Monday, May 28, 2012
Trying to orchestrate a treatment plan for maladaptive aggression in youth often involves a combination of multiple treatment modalities from counseling to pharmacotherapy, but what is the evidence base to this approach? The Center for Education and Research on Mental Health Therapeutics developed an approach to treatment of maladaptive aggression that started with a systematic review, followed by a survey of experts on what they do, and then culminated in a consensus conference of experts. The result of their work appears in two special articles being released this week. One by Knapp et al. (doi: 10.1542/peds.2010-1360) discusses how to deal with family engagement, diagnosis, and assessment, so as to better recognize both the family and social situation in which aggression occurs and the co-morbid psychiatric conditions that can co-exist. The second special article by Scotto Rosato et al. (doi: 10.1542/peds.2010-1361) defines an approach using psychosocial interventions and medication to treat these children and teens. While these two articles do not reflect a defined (as of yet) AAP policy, we believe they are the best evidence-based guidelines available, with a strong systematic approach that warrants sharing them in our journal. We think you will find both extremely helpful whether you deal with these children from a primary care or mental health perspective.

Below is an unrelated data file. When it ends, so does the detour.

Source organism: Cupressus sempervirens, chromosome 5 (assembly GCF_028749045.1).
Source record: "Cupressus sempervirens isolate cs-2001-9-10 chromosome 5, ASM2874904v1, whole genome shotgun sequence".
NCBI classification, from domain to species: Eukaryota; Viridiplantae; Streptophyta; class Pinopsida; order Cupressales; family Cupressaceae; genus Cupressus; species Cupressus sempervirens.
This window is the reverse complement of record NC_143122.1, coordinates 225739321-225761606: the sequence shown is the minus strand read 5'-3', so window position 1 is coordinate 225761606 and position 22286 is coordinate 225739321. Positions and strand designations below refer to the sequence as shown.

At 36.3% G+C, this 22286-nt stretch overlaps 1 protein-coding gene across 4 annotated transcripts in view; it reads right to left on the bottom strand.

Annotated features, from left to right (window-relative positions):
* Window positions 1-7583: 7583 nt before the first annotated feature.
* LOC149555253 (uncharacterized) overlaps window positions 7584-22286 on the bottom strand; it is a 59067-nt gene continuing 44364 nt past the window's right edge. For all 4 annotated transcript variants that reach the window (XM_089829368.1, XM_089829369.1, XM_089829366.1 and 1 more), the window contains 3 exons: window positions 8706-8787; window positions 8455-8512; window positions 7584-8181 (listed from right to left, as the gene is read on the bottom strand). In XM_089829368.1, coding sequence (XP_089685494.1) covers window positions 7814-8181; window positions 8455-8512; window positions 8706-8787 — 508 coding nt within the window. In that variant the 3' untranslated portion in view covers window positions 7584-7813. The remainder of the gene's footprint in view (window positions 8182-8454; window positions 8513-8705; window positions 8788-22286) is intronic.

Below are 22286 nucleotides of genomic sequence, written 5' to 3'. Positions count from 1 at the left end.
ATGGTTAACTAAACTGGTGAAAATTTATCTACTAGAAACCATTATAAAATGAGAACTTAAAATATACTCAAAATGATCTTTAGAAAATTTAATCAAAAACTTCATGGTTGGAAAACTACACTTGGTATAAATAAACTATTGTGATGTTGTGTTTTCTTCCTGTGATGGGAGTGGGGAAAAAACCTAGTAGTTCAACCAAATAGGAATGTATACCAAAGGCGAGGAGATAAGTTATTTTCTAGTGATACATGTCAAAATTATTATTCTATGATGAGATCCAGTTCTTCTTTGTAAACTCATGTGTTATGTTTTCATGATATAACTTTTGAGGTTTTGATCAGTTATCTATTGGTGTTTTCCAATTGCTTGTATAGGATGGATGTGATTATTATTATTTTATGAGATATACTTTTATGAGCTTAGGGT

Posted by Dr. Lewis R. First at 12:01 AM